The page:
Winter in Minnesota means slippery roads and sidewalks, and residents and workers using salt. When snow and ice melts, most of the salt and sand goes with it. It washes into lakes and streams. Once in the water, there is no way to remove it and it becomes a pollutant. The salt that does not wash away soaks into the ground and damages plant life.   

Salt is unregulated but a real threat to water quality -- the chloride in one teaspoon of road salt can permanently pollute five gallons of water.  At high concentrations, chloride harms: 

  • aquatic organisms
  • community structure in aquatic environments, such as diversity and productivity
  • increased terrestrial bird deaths
  • toxicity to terrestrial plants (because of the inhibition of water and nutrients that high salt concentrations create)

There are many ways to reduce salt use while maintaining high safety standards.

Follow these simple rules to protect our clean water!

1. Shovel! The more snow and ice you remove manually, the less salt you will have to use and the more effective it can be.Keep up with the storm, it’s easier to go out twice and do a little each time than to go out and do it all at once.

2. Shovel more! Break up ice with an ice scraper and decide if application of a de-icer or sand is necessary to maintain traction.

3. More salt does not mean more melting. Use less than 4 pounds of salt per 1,000 square feet (an average parking space is about 150 square feet).  1 pound of salt is approximately a heaping 12-ounce coffee mug.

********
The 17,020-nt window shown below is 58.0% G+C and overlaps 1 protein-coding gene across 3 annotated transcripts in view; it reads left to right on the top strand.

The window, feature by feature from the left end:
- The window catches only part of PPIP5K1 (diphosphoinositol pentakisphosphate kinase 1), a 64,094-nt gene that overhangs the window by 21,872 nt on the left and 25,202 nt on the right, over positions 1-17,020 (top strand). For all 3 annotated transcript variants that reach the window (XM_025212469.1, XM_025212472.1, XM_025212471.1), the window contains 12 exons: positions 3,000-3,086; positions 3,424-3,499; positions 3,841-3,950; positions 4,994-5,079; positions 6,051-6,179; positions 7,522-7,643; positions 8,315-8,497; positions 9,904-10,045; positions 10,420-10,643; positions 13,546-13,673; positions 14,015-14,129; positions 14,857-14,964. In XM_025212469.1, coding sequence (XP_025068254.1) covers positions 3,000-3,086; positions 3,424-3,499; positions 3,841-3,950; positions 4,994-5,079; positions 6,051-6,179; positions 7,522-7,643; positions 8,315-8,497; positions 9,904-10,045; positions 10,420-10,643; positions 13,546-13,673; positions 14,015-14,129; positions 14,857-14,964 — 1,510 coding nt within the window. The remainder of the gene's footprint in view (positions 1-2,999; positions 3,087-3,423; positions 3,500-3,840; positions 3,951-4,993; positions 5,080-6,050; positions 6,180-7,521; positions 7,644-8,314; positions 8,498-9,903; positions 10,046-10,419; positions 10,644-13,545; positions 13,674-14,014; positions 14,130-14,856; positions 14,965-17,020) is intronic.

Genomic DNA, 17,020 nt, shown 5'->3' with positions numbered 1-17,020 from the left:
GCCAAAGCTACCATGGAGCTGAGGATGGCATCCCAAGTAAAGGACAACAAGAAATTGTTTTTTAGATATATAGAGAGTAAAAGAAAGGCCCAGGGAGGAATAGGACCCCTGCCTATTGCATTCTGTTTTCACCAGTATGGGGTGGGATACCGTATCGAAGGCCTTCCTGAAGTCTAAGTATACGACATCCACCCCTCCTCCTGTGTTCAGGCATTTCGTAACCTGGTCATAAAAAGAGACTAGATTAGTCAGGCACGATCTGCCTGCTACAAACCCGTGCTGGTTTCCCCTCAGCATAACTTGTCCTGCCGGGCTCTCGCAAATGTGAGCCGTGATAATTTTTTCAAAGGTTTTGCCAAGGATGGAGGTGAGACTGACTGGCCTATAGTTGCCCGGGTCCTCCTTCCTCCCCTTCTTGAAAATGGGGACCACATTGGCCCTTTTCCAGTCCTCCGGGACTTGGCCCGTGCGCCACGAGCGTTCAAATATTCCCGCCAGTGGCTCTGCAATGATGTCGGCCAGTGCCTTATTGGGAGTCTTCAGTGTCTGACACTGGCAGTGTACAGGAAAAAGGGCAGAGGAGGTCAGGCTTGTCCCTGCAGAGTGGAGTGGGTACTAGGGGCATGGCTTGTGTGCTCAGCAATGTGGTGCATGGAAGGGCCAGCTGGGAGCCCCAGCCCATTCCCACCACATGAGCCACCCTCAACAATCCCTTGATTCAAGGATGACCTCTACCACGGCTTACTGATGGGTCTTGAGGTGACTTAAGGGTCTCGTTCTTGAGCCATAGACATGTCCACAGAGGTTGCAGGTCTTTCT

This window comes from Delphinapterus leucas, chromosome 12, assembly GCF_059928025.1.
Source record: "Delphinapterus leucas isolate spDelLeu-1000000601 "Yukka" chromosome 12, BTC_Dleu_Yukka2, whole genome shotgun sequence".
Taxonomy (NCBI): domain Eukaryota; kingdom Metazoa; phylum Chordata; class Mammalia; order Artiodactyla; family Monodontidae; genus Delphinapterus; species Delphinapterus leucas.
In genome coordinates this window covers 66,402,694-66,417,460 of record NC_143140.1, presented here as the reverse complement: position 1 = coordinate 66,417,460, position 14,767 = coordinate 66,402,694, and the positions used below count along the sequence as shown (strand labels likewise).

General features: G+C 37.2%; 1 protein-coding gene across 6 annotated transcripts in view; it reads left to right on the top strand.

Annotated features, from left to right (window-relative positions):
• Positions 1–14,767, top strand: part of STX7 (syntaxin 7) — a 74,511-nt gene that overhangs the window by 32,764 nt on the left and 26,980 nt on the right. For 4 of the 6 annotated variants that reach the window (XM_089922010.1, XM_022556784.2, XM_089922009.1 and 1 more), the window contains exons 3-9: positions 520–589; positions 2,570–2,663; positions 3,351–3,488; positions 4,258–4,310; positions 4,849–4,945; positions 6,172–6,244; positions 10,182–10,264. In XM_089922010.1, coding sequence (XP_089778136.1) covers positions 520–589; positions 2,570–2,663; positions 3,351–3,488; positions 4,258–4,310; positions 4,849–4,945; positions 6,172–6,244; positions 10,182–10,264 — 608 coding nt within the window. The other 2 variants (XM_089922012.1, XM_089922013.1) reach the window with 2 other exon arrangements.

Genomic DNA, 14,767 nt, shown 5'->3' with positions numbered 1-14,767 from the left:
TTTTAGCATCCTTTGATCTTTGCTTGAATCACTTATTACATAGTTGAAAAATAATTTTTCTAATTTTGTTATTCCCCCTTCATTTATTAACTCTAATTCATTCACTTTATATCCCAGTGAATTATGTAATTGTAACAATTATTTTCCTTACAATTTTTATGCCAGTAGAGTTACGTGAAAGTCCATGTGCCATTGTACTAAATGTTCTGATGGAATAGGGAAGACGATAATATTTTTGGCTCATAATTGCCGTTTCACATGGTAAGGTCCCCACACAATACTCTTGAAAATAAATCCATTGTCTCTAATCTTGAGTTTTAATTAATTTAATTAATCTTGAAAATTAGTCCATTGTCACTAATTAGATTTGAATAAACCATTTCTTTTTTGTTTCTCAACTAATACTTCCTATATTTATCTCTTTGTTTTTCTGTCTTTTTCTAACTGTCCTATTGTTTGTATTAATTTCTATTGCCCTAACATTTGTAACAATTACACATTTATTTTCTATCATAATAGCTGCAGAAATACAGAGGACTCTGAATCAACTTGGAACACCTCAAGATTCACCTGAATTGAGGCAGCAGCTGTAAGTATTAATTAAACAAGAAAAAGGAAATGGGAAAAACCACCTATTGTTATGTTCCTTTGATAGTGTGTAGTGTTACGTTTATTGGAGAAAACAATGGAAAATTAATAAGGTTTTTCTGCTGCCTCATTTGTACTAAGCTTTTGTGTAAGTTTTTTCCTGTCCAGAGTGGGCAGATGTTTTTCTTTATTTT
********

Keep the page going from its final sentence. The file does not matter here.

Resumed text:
4. 15 Degrees is too cold for salt. Most salts stop working around this temperature. Use sand instead. Some de-icers are effective below this temperature, follow the “practical melting point” not the “eutectic temperature”.

5. Sweep up extra. If salt is visible on dry pavement it is no longer doing any work and will be washed away. Use this salt somewhere else or throw it in the trash.

Watch training videos by the Minnesota Pollution Control Agency. They are focused on proper sidewalk maintenance which is helpful to almost anyone!  Click here to watch.

You can plant salt resistant species. The University of Wisconsin provides a great list to help you find a species of tree that is resistant to salt injury. Click here to go to the University's web page.

Salts can range from simple table salt to calcium chloride. Salts are used due to their ability to decrease the freezing point of water. Using calcium chloride is less harmful to the environment than sodium chloride (rock salt) but is more expensive. Whatever product you chose make sure you know at what temperature it stops working. Many labels refer to the eutectic temperature, but it is important to use the practical melting temperature. If it is too cold for salt to work, use sand instead.